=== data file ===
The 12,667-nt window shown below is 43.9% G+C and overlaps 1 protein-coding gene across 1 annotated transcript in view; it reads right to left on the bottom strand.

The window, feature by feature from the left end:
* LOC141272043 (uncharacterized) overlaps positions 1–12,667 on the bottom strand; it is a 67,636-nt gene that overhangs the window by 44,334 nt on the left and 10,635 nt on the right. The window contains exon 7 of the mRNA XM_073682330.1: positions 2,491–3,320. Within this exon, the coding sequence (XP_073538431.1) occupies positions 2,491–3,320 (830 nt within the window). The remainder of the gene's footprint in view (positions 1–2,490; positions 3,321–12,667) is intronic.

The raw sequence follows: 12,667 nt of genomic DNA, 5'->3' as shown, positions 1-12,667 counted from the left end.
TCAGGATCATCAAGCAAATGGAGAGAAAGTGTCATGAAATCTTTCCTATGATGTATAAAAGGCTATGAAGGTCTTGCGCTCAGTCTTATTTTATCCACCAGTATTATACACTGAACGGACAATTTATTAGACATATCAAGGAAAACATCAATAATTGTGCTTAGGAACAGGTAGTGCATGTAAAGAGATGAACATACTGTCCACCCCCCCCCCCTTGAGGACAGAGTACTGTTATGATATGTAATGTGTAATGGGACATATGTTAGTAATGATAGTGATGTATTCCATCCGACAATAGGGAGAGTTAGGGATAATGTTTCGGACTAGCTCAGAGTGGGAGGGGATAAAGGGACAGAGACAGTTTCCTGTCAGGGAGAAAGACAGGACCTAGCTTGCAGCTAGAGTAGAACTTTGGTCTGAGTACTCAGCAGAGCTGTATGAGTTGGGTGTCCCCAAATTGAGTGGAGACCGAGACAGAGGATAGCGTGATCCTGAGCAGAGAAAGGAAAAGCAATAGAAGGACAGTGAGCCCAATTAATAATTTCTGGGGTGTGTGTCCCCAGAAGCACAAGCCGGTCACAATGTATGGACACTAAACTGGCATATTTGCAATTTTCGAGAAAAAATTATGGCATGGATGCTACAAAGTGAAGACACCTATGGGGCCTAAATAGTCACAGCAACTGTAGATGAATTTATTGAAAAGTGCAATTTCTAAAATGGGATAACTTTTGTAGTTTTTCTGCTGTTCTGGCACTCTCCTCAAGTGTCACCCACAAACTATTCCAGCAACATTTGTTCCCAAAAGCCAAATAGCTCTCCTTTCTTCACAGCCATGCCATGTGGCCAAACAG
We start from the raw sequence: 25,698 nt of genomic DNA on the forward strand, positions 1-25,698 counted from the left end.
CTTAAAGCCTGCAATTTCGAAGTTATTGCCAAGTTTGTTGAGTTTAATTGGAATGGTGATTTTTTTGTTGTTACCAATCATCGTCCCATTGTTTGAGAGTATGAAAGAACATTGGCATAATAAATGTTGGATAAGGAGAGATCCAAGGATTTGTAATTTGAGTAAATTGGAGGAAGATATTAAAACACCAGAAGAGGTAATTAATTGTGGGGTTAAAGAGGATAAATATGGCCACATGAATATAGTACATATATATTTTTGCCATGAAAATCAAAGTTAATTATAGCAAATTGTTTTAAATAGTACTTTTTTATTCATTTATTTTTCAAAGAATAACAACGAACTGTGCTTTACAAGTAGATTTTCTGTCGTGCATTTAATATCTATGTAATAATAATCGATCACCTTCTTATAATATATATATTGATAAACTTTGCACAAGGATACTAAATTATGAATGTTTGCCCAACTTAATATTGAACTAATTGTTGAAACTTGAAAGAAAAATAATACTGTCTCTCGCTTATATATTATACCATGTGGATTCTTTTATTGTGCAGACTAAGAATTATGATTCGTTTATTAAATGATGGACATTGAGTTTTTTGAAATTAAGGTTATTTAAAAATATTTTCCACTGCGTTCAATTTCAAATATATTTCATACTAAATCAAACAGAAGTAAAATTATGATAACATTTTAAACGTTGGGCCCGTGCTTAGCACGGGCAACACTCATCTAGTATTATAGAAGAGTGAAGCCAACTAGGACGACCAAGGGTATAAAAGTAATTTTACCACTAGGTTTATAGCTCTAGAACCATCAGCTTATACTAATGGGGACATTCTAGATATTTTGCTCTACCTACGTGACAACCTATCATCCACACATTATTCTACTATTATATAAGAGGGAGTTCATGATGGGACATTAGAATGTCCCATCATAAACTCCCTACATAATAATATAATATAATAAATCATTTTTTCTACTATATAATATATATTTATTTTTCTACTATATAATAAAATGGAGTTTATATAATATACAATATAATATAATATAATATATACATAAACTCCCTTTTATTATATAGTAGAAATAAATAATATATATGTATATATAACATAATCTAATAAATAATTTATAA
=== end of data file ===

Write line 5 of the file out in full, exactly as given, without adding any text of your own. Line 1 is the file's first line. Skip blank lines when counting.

TCAGGATCATCAAGCAAATGGAGAGAAAGTGTCATGAAATCTTTCCTATGATGTATAAAAGGCTATGAAGGTCTTGCGCTCAGTCTTATTTTATCCACCAGTATTATACACTGAACGGACAATTTATTAGACATATCAAGGAAAACATCAATAATTGTGCTTAGGAACAGGTAGTGCATGTAAAGAGATGAACATACTGTCCACCCCCCCCCCCTTGAGGACAGAGTACTGTTATGATATGTAATGTGTAATGGGACATATGTTAGTAATGATAGTGATGTATTCCATCCGACAATAGGGAGAGTTAGGGATAATGTTTCGGACTAGCTCAGAGTGGGAGGGGATAAAGGGACAGAGACAGTTTCCTGTCAGGGAGAAAGACAGGACCTAGCTTGCAGCTAGAGTAGAACTTTGGTCTGAGTACTCAGCAGAGCTGTATGAGTTGGGTGTCCCCAAATTGAGTGGAGACCGAGACAGAGGATAGCGTGATCCTGAGCAGAGAAAGGAAAAGCAATAGAAGGACAGTGAGCCCAATTAATAATTTCTGGGGTGTGTGTCCCCAGAAGCACAAGCCGGTCACAATGTATGGACACTAAACTGGCATATTTGCAATTTTCGAGAAAAAATTATGGCATGGATGCTACAAAGTGAAGACACCTATGGGGCCTAAATAGTCACAGCAACTGTAGATGAATTTATTGAAAAGTGCAATTTCTAAAATGGGATAACTTTTGTAGTTTTTCTGCTGTTCTGGCACTCTCCTCAAGTGTCACCCACAAACTATTCCAGCAACATTTGTTCCCAAAAGCCAAATAGCTCTCCTTTCTTCACAGCCATGCCATGTGGCCAAACAG